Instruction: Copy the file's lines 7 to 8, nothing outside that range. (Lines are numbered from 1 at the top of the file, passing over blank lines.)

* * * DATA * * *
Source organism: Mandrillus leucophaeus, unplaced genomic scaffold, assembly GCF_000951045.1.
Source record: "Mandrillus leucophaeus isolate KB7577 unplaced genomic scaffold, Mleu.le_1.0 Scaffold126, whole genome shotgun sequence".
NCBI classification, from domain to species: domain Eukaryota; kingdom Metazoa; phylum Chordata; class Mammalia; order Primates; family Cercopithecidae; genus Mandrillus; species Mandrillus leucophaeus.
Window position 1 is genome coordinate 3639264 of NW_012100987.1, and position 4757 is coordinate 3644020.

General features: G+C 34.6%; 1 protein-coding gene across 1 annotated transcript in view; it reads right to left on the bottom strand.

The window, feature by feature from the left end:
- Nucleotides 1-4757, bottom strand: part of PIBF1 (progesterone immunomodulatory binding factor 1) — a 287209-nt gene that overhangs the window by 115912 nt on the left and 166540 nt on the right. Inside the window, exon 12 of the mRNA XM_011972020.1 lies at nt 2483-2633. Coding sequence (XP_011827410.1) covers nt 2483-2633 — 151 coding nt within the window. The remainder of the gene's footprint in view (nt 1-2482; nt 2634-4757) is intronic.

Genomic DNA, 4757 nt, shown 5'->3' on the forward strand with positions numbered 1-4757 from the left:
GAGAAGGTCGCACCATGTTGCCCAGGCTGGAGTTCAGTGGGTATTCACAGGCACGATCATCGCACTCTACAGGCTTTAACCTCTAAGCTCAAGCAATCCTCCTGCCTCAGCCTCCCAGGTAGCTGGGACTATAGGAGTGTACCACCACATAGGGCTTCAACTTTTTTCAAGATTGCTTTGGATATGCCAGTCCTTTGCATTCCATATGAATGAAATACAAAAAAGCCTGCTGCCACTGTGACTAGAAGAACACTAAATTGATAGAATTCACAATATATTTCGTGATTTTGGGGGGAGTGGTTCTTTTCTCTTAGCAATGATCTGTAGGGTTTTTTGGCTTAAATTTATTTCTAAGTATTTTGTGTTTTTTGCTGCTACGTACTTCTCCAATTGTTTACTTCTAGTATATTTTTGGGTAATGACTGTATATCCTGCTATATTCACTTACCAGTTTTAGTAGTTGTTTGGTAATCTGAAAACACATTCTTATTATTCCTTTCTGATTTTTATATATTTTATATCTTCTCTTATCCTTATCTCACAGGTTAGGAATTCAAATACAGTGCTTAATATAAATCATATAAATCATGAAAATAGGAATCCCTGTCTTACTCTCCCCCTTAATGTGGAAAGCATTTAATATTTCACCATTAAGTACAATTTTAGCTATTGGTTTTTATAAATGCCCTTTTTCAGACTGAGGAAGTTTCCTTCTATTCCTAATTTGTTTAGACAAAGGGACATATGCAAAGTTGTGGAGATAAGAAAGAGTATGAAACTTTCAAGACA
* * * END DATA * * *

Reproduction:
- Nucleotides 1-4757, bottom strand: part of PIBF1 (progesterone immunomodulatory binding factor 1) — a 287209-nt gene that overhangs the window by 115912 nt on the left and 166540 nt on the right. Inside the window, exon 12 of the mRNA XM_011972020.1 lies at nt 2483-2633. Coding sequence (XP_011827410.1) covers nt 2483-2633 — 151 coding nt within the window. The remainder of the gene's footprint in view (nt 1-2482; nt 2634-4757) is intronic.

Genomic DNA, 4757 nt, shown 5'->3' on the forward strand with positions numbered 1-4757 from the left: